- Birth-control funding still drives conservatives crazy – UWM Post
- Church takes a stand for what is right – Press & Sun-Bulletin
- One Third of First-Time Pregnancies Delivered by Cesarean – Medscape
- Abortion is murder, not ‘termination of pregnancy,’ maintains archbishop – Catholic News Agency
- Pawlenty rejects $850000 federal grant for sex ed – Minneapolis Star Tribune
- Maternity line at teen fashion store splits customers – Press-Enterprise
- Add Values to Rights to Achieve Marriage Equality – Huffington Post (blog)
- Does frequent sex lead to cervical cancer? – Nigerian Tribune
- To reduce the incidence of reproductive coercion, healthcare providers need to … – Los Angeles Times
- Clinic cuts raise fears of backslide in prenatal care – Florida Times-Union
- Health Care Reform for Women Advocacy Sheet – EmpowHer (blog)
- Abortion Group Gives Maximum Donation To Bennet – cbs4denver.com
- Maiden audit to provide key data about maternity mortality rate – Times of India
- Parents, Schools Should Talk to Kids About Sex – WebMD
- 10th Dist. hopefuls detail abortion stances – Chicago Daily Herald
- Gay and Lesbian Republicans Seek Political Inclusion – U.S. News & World Report
- Vitamin supplements may increase risks for pregnant women with HIV – Pediatric SuperSite
- Put women’s rights back on Afghanistan’s agenda – Daily Star – Lebanon
- Scientists expect C-section rate to keep rising – The Associated Press
- Is Glenn Beck mobilizing the religious right for November? – Salon
- High C-section rate may have something to do with impatience – Los Angeles Times
- New clues to unnecessary Caesareans – Washington Post (blog)
- US Congress Should Make Good on US Commitments to PEPFAR, Global Fund – TheBody.com
- Task Force on Illinois Teen Pregnancy and Domestic Violence Releases Final Report – Huffington Post (blog)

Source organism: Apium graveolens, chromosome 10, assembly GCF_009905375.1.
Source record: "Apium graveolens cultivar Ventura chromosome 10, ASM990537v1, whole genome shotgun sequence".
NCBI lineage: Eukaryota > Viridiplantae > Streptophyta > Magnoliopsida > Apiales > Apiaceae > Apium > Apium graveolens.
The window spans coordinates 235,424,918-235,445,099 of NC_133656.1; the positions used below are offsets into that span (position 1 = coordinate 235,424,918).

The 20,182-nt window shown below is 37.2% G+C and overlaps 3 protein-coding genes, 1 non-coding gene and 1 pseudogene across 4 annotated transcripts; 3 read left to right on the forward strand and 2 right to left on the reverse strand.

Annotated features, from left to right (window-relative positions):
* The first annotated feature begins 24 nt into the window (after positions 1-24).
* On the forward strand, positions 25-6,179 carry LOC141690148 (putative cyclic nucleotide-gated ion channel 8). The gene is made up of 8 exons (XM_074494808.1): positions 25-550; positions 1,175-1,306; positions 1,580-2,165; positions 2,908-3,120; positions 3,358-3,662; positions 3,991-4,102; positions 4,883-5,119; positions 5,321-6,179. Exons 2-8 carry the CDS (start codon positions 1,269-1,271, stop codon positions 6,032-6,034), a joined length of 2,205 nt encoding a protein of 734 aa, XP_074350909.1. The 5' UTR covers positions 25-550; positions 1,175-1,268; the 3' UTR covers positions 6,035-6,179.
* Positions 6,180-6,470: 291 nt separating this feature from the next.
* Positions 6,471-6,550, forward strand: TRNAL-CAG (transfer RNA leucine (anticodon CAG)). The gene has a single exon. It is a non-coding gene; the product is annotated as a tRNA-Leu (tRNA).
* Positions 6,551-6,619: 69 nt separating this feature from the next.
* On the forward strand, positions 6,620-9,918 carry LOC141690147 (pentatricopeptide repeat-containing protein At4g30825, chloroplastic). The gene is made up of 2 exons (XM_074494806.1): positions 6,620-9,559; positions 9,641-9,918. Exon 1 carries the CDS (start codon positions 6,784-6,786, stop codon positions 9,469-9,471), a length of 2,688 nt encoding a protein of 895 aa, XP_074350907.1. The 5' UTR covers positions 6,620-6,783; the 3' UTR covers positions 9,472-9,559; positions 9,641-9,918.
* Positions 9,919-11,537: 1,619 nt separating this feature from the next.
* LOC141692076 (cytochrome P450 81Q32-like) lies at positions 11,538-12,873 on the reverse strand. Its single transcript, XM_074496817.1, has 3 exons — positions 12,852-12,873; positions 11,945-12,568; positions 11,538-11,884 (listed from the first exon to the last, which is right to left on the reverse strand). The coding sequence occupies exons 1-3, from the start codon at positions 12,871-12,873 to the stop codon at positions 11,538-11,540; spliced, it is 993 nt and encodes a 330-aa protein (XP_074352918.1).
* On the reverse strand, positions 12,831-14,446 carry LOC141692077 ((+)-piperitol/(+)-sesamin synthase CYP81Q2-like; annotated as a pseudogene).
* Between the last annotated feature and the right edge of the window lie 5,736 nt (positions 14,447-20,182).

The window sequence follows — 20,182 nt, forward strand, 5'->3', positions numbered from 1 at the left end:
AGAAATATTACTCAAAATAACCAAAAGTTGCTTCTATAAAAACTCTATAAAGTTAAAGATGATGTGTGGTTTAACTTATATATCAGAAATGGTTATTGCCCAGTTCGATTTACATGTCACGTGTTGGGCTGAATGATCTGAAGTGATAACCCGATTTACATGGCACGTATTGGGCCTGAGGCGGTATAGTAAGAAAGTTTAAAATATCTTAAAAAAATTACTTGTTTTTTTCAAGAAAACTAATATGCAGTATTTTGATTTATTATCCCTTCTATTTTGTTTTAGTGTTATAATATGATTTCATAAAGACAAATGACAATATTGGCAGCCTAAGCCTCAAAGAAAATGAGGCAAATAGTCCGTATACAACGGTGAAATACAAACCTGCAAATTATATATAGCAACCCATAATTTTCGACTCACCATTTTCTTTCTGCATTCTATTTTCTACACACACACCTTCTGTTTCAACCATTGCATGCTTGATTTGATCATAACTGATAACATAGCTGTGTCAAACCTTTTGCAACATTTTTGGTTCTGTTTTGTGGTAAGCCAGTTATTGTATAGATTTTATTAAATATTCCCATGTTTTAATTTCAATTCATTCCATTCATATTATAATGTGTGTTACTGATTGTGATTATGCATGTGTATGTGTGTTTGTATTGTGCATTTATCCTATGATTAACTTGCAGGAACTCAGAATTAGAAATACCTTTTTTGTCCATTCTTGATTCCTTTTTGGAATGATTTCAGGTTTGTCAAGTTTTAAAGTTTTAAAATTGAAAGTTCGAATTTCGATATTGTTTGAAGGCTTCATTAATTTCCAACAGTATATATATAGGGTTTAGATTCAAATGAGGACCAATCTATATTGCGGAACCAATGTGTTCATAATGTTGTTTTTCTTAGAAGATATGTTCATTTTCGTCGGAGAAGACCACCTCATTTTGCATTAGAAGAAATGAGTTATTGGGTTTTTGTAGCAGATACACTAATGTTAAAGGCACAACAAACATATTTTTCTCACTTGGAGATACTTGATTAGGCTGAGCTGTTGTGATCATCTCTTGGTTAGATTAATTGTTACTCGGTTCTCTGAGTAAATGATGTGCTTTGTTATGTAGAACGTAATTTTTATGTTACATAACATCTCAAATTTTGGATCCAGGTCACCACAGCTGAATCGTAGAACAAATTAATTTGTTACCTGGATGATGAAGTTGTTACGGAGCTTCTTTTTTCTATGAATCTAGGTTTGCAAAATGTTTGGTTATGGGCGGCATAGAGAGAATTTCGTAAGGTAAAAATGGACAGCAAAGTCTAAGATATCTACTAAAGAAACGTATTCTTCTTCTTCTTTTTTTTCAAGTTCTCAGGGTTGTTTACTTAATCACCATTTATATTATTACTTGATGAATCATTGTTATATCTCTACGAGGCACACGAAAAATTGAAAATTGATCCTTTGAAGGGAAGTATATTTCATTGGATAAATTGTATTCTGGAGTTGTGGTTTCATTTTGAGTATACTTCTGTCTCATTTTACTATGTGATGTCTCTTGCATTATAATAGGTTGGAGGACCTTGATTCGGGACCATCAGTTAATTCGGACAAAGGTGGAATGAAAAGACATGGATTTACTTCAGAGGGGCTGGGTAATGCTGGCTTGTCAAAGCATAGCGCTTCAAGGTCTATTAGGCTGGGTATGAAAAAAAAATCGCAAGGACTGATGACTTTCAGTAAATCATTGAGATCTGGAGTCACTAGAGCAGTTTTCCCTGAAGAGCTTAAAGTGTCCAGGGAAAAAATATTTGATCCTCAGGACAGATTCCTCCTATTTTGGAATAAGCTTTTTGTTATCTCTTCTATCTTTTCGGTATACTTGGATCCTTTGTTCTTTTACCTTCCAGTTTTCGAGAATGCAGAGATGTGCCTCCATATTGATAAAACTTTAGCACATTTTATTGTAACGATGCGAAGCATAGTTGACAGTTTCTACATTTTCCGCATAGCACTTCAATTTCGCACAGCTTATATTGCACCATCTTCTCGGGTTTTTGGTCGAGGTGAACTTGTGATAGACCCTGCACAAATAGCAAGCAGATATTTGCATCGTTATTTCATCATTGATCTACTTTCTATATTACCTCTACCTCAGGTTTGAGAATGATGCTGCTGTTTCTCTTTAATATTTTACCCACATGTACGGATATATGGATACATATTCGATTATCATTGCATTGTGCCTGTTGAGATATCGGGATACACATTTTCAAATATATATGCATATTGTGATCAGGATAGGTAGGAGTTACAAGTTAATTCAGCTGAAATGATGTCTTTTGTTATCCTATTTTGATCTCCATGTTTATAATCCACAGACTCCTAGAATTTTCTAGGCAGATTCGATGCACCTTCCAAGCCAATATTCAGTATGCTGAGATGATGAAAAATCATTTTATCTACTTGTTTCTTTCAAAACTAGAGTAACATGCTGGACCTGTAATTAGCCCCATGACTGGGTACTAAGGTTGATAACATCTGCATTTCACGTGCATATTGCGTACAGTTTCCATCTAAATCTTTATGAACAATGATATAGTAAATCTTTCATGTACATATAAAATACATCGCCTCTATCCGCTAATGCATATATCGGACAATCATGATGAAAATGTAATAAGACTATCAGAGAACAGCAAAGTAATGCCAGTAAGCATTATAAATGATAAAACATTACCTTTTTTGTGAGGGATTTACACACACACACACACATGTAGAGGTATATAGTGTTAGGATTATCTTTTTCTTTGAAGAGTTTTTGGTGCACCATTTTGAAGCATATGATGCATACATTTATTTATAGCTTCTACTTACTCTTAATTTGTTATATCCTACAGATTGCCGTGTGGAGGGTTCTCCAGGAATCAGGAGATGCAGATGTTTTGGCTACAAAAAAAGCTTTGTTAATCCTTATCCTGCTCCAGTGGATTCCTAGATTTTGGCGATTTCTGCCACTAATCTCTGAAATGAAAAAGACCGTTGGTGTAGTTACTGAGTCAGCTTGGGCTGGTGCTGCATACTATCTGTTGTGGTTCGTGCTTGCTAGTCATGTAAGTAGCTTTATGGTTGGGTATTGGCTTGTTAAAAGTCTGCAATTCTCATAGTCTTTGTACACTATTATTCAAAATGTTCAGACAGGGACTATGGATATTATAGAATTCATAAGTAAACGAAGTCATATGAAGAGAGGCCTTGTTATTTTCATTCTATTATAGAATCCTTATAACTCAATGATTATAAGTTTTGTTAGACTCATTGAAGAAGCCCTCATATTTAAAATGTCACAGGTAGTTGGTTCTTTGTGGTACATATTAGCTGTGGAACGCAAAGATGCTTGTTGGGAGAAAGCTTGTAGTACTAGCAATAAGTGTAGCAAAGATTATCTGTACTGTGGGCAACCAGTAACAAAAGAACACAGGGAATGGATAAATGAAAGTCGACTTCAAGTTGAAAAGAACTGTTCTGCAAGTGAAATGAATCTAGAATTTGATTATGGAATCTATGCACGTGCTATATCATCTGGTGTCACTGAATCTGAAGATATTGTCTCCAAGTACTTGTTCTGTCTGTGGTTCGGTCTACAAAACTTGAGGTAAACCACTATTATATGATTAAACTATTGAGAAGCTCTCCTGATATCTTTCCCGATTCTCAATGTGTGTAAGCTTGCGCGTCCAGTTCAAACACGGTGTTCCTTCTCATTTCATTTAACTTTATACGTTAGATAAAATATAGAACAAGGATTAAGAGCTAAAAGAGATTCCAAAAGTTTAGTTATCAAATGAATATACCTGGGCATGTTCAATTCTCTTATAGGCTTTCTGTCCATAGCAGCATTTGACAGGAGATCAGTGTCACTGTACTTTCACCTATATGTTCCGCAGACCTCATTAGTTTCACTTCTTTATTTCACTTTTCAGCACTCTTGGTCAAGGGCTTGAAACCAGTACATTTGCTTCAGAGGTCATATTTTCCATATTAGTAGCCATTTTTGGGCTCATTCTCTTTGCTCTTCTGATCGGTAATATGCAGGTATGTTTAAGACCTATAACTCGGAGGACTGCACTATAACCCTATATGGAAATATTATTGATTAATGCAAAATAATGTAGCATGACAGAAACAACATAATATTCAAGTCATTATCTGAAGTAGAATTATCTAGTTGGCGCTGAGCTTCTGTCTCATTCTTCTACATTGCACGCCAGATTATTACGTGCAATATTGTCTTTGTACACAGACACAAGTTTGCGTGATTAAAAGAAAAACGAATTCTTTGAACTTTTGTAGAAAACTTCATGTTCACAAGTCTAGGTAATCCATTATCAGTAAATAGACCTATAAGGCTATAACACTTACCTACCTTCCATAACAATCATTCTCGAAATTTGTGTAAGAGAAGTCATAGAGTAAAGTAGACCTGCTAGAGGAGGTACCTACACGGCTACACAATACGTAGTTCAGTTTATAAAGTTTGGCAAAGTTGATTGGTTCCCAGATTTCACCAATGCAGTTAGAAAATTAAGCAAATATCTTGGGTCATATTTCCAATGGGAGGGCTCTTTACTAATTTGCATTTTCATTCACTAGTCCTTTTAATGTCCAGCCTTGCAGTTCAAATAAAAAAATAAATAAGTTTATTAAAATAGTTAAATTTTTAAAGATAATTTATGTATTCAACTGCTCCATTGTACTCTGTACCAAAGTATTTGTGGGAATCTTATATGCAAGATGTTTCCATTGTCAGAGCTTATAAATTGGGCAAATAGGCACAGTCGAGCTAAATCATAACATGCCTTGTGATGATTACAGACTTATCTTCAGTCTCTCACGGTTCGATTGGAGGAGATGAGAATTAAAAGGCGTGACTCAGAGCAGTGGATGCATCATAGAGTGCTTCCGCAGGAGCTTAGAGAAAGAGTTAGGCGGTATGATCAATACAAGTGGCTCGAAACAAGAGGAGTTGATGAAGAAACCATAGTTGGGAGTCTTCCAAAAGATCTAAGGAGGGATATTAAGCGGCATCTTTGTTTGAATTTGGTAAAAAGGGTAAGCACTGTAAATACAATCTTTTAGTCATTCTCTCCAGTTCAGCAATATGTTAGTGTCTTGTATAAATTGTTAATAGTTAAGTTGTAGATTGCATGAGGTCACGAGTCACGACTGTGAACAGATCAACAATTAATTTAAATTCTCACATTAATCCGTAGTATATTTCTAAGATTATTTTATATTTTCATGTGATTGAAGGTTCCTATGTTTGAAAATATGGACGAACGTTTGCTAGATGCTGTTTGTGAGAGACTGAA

- Gov’t launches US-designed family planning program – Inquirer.net
- Be green! Use birth control! – ChicagoNow (blog)
- Can Birth Control Pills Treat Urinary Incontinence? – Opposing Views
- Yaz: Top-Selling Birth Control at a Price? – Lawyers and Settlements
- In Sierra Leone, First Lady Explains ‘WISH’ Project – Awareness Times
- The shame of Alveda King – Washington Post (blog)
- Canadian Minister Travels To Mali, Mozambique To Start Rolling Out Canada’s G8 … – Kaiser Family Foundation
- SOUTHERN AFRICA: More sterilizations of HIV-positive women uncovered – Plus News
- South African Strike Puts Thousands of HIV-Infected Patients at Risk – Voice of America
- Gender Equality: Devil in the Details – truthout
- Fox & Friends' latest extremist guest and convicted child abuser blames teen … – Media Matters for America (blog)
- NARAL Pro-Choice California PrivacyPAC Endorses Kamala Harris for California … – PR Newswire (press release)
- Vitamin A Hikes HIV Loads in Breast Milk – MedPage Today
- American Academy of Pediatrics: ‘The media have become one of the leading sex … – Examiner.com
- ADAP Funding Becomes Focus at Gay Men’s Health Summit – SouthFloridaGayNews.com
- County reaches out to expectant moms – Chippewa Herald
- CHUNG-PING LI v. ATTORNEY GENERAL OF U.S. – Leagle.com
- Bill Would Restore Cancer Screenings For Poor Women – KPBS
- Child Autism Epidemic Firmly Linked to Environment – Huffington Post (blog)